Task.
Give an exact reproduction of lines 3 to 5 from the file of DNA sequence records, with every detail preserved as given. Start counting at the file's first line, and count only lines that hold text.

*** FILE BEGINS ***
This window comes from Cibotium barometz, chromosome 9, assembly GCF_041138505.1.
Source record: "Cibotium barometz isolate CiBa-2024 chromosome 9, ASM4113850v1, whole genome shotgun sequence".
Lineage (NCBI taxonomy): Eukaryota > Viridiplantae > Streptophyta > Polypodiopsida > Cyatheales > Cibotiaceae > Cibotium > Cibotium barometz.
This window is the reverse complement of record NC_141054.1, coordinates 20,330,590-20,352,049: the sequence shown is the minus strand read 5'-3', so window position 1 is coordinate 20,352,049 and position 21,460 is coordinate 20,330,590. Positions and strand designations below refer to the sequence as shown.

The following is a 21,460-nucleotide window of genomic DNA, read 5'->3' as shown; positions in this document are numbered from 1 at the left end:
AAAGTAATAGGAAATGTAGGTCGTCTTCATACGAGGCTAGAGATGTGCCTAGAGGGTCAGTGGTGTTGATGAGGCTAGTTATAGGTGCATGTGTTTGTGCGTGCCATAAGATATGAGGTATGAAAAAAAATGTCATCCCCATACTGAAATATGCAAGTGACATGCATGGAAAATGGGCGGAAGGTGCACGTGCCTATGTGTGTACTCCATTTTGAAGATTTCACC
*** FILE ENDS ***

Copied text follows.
Lineage (NCBI taxonomy): Eukaryota > Viridiplantae > Streptophyta > Polypodiopsida > Cyatheales > Cibotiaceae > Cibotium > Cibotium barometz.
This window is the reverse complement of record NC_141054.1, coordinates 20,330,590-20,352,049: the sequence shown is the minus strand read 5'-3', so window position 1 is coordinate 20,352,049 and position 21,460 is coordinate 20,330,590. Positions and strand designations below refer to the sequence as shown.

The following is a 21,460-nucleotide window of genomic DNA, read 5'->3' as shown; positions in this document are numbered from 1 at the left end: